1st Armoured Regiment LAD
Centurion Tank Recovery in the early 1950s
I joined the Army in 1952 and was allocated to RAEME. being posted to Moorebank Workshop, Sydney to work on Matilda tanks before doing a Recovery Mechanic's trade course at the RAEME Training Centre, Ingleburn with Clive Cook. I joined the Regiment's LAD in late 1953 as a Recovery Mechanic —— two years after the Centurion Gun tank went into service with the Regiment.
When I arrived at the LAD the heaviest Recovery Equipment in Army inventory was the Churchill Armoured Recovery Vehicle and the M1A1 Ward LaFrance Recovery Vehicle (Wheeled)
The Ward LaFrance was a most unlikely vehicle to use to recover a centurion tank. Whilst posted at Moorebank Workshop we had a Recovery Team standing by and one Operator was on 24 hour duty, 7 days a week roster system. N Squadron, comprising centurion tanks was moving into the Holdsworthy area and managed to bog a centurion in a creek. We were called to recover it and only had at our disposal a Ward LaFrance Wrecker that provides a 12ton rear winch [See comment above] ; a bit awkward to recover a 52ton centurion bogged in a creek up to the sponsons so it was possible to step straight onto the hull without climbing up. Our major problem was the lack of heavy duty snatch blocks and ropes to connect to the bogged vehicle. Staghound tow ropes saved the day. 2½ days later the bogged centurion was out.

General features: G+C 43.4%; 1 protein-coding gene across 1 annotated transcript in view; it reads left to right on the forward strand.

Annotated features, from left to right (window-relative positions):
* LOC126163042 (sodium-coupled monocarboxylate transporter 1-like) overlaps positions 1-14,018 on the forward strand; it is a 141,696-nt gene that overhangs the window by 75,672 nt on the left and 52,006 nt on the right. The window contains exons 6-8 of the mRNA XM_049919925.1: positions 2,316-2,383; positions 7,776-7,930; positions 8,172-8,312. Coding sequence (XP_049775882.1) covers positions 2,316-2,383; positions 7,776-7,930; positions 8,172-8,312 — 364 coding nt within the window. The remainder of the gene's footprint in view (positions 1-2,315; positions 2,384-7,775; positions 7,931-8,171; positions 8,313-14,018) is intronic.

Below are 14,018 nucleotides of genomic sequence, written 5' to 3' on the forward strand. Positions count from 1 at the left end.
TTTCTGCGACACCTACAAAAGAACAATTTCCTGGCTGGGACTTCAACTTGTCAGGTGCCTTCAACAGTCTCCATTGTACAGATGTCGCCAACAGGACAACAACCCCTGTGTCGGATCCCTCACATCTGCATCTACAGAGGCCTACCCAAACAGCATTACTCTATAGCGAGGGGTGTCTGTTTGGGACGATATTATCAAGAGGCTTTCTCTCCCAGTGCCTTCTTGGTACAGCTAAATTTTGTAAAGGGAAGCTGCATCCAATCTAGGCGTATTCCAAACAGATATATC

At Puckapunyal we used a Churchill ARV that Cpl Joe Harlow had got into running order. This vehicle was under-powered for the job and had a major problem sucking in the Pucka dust
In 1954 a Centurion Gun Tank was made available to us. This Centurion, 169041, had been a target vehicle used for the 1953 Atomic Tests.
Two Centurion Armoured Recovery Vehicles arrived from the U.K. in 1955, making our tasks a lot easier. In true Army style somebody had to sign for them and be responsible for their use and maintenance. I took possession of both ARVs and used one for recovery duties as required. Bringing the ARVs to charge involved laying out on a tarp all the pieces carried by the ARV. The photo shows me bent over identifying bits and pieces for the Q. This drew interest from various personnel, hence the gathering of some mechanical types